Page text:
December 25/January 7, 2018
Nativity of Jesus Christ, the Son of God in the Flesh
A.K.A. Old School Christmas
O Come, Thou king of David bind
In one the hearts of all mankind.
Bid Thou our sad divisions cease
And be thyself our king of peace.
The wise men are by far my favorite characters in the Nativity narrative. From the East they arrive at the auspicious moment and place, guided by the help of a single prophecy and a single bright star. The Jews, the Lord’s own people by contrast, had centuries worth of prophecies, volumes of laws, and a revealed faith that should have prepared them for the greatest moment of human history: God come in the flesh. Yet when that moment arrived, “… his own received him not,” and the winning touchdown, the 49-yard field goal, and the extra point all went to some exotic, pagan kings that paid attention to the heavens. In that moment of the Magi’s visitation, all reason for one nation’s elite condescension over all the others came to an end and the universal Kingdom was revealed.
The Jews who had lived under the oppression of Rome for centuries and the oppression of Babylon and Assyria before that had every political reason to believe in the coming Messiah’s deliverance. But they missed the deeper, more universal deliverance the Messiah came to bring. The Prince of Peace came not just to replace one empire for another one. Our Lord became man to do something very similar to the reigning Roman Emperor whose Pax Romana had provided an image of humanity’s salvation:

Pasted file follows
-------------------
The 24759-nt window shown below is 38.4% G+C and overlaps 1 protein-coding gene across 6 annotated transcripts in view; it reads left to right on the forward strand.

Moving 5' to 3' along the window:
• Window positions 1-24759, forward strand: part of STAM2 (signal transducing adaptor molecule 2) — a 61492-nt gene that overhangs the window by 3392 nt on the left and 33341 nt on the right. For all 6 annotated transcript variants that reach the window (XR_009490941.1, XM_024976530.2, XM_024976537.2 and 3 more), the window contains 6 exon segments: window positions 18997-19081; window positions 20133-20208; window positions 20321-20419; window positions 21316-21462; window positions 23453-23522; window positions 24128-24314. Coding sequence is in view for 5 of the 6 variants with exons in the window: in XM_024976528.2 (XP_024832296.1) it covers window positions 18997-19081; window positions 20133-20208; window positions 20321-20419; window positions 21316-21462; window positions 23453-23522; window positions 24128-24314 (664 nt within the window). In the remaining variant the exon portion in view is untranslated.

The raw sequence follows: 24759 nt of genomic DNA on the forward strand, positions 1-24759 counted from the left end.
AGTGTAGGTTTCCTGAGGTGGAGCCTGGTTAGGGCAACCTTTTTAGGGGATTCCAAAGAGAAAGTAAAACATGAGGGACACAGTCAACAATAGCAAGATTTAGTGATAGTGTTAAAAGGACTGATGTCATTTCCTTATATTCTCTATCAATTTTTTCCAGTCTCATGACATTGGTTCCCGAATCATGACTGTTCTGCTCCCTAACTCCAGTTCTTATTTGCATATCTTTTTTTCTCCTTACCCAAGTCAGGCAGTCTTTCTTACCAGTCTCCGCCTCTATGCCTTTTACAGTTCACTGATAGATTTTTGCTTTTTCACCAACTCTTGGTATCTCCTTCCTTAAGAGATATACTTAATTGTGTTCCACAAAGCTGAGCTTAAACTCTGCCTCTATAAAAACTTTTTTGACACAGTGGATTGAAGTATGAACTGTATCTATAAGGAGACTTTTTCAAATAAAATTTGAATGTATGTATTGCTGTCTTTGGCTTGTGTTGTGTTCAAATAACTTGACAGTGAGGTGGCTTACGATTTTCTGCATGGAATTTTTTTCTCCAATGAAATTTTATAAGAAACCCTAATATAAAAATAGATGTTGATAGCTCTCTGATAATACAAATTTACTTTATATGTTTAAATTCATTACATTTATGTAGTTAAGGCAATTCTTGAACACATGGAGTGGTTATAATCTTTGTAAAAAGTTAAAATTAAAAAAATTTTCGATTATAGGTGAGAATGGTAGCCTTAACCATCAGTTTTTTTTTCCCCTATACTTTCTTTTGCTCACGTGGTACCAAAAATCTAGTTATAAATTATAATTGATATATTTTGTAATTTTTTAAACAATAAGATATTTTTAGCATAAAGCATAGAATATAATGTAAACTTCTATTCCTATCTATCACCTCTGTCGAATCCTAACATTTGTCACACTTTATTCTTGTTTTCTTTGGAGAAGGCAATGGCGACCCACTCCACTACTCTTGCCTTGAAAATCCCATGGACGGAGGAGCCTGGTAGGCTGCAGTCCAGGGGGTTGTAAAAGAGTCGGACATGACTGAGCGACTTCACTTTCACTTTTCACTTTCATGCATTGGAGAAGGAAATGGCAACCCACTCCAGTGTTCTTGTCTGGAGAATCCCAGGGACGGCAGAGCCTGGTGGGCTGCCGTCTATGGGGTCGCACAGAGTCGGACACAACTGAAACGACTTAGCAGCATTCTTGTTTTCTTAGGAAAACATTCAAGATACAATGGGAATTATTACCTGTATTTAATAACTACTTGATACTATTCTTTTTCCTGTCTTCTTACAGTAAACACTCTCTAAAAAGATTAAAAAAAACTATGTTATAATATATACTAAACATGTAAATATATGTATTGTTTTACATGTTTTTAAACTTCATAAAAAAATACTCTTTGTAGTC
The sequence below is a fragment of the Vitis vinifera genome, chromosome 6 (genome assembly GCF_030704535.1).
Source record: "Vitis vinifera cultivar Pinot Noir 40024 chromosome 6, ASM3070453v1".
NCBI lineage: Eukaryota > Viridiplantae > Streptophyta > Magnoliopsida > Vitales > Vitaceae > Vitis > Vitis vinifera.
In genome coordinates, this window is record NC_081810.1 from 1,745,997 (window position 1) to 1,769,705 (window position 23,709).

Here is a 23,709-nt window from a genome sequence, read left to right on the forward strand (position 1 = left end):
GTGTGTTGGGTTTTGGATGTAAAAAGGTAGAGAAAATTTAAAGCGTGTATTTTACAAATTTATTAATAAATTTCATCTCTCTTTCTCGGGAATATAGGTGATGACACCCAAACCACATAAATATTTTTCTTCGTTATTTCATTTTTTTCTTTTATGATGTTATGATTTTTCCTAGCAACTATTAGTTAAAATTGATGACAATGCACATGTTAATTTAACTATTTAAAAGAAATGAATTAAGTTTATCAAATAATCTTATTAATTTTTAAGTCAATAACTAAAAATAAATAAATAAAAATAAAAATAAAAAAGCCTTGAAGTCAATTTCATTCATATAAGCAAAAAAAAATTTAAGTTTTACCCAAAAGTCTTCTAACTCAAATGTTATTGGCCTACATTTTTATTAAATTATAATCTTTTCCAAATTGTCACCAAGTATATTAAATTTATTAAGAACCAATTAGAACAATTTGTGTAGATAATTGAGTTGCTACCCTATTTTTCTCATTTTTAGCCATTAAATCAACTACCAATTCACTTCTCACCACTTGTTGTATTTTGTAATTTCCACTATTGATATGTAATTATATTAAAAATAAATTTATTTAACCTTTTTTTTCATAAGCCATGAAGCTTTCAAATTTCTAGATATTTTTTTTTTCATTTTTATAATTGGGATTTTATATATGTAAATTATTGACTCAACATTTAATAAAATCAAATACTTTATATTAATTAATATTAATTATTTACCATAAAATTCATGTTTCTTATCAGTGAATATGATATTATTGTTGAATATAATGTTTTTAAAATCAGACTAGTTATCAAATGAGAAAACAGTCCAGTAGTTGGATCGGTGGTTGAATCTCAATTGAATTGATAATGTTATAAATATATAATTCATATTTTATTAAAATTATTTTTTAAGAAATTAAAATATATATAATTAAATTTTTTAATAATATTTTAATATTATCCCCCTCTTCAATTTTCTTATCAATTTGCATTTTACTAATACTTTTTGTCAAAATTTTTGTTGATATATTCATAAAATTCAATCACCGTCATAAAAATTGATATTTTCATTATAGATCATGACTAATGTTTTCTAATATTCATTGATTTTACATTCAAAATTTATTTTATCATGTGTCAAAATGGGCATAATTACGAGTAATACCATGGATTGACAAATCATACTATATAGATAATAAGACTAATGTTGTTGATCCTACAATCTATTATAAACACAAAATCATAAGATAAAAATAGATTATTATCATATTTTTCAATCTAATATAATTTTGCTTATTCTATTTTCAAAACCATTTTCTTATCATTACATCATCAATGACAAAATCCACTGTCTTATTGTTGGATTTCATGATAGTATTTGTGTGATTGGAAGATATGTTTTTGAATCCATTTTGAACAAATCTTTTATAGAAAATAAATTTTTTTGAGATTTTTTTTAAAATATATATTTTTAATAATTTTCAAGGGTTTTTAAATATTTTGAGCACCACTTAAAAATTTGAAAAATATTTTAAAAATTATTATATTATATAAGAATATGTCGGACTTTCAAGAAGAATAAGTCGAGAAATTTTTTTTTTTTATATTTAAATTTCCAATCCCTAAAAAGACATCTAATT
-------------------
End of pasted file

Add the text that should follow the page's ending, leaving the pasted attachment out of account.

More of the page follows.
When Augustus reigned alone upon earth, the many kingdoms of men came to an end: And when thou wast made man of the pure Virgin, the many gods of idolatry were destroyed. The cities of the world passed under one single rule, and the nations came to believe in one sovereign Godhead. The peoples were enrolled by the decree of Caesar, and we the faithful were enrolled in the name of the Godhead, when Thou, our God wast made man. Great is thy mercy: O Lord, glory to thee. (Doxasticon of Kassia at Vespers for Nativity)
We the faithful of every tribe people and nation are enrolled by Immanuel’s coming in our human flesh, no matter where in the world we come from and what crazy things our ancestors believed. I mean, dude, if star-worshippers from Persia can find their way to the manger, then so can this mixed-breed American mutt from another small town about the size of Bethlehem.
On this Great Feast of the Nativity, Lord, bid Thou our sad, sectarian divisions cease, all those sinful tendencies which cause us to attempt our own individualized i-kingdoms. And may He who took on our human flesh and condescended to our common weakness enroll us all in the heavenly Kingdom. Christ is born! Glorify him!